The globus pallidus is a major component in the indirect pathway of the basal ganglia. There is evidence that neurotensin receptors exist in this nucleus. To determine the electrophysiological effects of neurotensin on pallidal neurons, whole-cell patch-clamp recordings were performed in the acutely prepared brain slices. Under current-clamp recordings, neurotensin at 1 μM depolarized pallidal neurons. Voltage-clamp recordings also showed an inward current induced by neurotensin. The depolarizing effect of neurotensin could be mimicked by the C-terminal fragment, neurotensin (8-13), but not by the N-terminal fragment, neurotensin (1-8). Both SR 142948A, a non-selective neurotensin receptor type-1 and type-2 antagonist, and SR 48692, a selective type-1 receptor antagonist, blocked the depolarizing effect of neurotensin, and which themselves had no effect on membrane potential. Thus, neurotensin type-1 receptors appear to mediate the effect of neurotensin. The depolarization evoked by neurotensin persisted in the presence of tetrodotoxin, ionotropic and metabotropic glutamate and GABA receptor antagonists, indicating that neurotensin excited the pallidal neurons by activating the receptor expressed on the neurons recorded. Current-voltage relationship revealed that both the suppression of a potassium conductance and the activation of a cationic conductance are involved in the neurotensin-induced depolarization. Based on the action of neurotensin in the globus pallidus we hypothesize that alterations of the striatopallidal neurotensin system contribute to symptoms of basal ganglia motor disorders.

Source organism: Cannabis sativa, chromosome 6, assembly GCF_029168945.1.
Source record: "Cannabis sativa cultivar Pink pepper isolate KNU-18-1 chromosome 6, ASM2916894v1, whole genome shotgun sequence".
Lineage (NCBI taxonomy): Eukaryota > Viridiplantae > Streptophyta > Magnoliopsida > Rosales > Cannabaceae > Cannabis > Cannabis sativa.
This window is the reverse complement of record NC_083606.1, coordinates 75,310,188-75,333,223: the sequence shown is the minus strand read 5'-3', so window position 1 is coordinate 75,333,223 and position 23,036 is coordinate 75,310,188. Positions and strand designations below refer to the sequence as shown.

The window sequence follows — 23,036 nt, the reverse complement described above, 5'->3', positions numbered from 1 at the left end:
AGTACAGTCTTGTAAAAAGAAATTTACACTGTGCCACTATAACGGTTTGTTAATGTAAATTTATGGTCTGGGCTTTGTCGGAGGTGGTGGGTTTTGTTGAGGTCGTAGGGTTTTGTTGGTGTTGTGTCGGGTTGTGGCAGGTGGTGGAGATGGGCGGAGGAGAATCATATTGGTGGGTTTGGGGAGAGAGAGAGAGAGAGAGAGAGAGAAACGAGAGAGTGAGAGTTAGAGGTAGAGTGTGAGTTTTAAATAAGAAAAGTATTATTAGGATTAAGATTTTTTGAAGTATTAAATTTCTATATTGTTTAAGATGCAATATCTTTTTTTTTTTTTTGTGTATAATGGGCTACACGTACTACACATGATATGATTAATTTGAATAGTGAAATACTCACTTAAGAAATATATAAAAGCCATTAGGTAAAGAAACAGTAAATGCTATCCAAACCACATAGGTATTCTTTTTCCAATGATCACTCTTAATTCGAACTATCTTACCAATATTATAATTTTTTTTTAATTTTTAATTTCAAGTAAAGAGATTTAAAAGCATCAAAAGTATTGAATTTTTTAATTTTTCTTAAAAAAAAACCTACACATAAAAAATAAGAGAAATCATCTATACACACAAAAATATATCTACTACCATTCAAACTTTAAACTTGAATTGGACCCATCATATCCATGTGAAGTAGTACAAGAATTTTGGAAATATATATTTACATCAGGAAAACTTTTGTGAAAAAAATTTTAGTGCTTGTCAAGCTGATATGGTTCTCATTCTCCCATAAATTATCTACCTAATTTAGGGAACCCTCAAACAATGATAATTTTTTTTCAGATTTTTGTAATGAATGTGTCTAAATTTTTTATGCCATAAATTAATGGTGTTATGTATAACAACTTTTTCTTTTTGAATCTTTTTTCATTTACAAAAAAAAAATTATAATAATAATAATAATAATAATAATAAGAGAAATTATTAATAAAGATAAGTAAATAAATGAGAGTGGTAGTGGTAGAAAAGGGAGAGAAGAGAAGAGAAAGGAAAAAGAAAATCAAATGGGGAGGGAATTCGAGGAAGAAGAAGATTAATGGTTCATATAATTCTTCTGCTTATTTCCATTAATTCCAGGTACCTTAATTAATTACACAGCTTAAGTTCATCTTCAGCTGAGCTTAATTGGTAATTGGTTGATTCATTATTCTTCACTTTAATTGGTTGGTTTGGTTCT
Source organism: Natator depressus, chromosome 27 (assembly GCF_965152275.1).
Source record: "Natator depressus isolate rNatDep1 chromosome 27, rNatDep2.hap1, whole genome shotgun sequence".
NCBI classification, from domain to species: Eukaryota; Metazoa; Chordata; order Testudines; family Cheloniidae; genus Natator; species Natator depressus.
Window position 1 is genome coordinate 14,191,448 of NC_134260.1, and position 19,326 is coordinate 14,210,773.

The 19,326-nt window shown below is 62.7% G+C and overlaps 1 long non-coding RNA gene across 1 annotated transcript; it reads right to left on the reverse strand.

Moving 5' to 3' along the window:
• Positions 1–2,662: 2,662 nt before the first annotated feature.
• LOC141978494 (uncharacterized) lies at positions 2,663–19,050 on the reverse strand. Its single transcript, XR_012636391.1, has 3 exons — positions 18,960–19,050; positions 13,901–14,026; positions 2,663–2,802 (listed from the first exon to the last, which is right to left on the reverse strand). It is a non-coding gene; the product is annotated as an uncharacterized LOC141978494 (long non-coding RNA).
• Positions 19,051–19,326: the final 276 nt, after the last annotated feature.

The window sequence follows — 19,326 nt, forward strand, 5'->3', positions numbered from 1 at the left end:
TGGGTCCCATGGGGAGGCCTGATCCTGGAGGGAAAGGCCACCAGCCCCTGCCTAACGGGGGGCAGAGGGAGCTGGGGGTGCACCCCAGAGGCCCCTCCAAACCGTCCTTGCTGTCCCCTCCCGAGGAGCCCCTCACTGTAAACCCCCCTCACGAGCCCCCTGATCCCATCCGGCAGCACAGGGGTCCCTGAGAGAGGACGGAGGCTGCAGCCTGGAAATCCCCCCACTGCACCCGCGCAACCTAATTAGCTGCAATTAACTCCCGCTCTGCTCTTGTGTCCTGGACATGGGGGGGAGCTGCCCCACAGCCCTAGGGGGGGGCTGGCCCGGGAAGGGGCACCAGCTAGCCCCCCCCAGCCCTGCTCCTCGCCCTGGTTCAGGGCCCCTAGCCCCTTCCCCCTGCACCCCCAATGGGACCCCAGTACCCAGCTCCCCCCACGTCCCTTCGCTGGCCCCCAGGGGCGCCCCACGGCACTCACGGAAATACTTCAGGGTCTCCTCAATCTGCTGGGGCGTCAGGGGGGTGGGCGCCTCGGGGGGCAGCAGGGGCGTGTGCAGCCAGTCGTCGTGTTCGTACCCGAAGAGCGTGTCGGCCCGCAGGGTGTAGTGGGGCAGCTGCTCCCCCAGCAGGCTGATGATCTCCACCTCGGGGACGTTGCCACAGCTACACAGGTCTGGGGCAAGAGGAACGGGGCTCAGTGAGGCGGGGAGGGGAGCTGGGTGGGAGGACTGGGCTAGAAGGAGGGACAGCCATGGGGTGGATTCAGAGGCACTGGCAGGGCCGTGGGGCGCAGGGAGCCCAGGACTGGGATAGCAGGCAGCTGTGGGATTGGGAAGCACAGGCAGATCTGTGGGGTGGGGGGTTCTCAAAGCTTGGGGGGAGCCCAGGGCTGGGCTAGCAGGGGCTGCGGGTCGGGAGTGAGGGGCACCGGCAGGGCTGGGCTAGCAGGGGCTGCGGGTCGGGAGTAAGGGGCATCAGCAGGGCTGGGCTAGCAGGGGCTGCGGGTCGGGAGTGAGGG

|Number of pages||7|
|Publication status||Published - Apr 2004|
Scopus Subject Areas
- (±)-2-amino-5-phosphonopentanoic acid
- (2S)-3-[[(1S)-1-(3,4-dichlorophenyl)ethyl]amino-2-hydroxylpropyl], (phenylmethyl)phosphinic acid
- artificial cerebrospinal fluid
- globus pallidus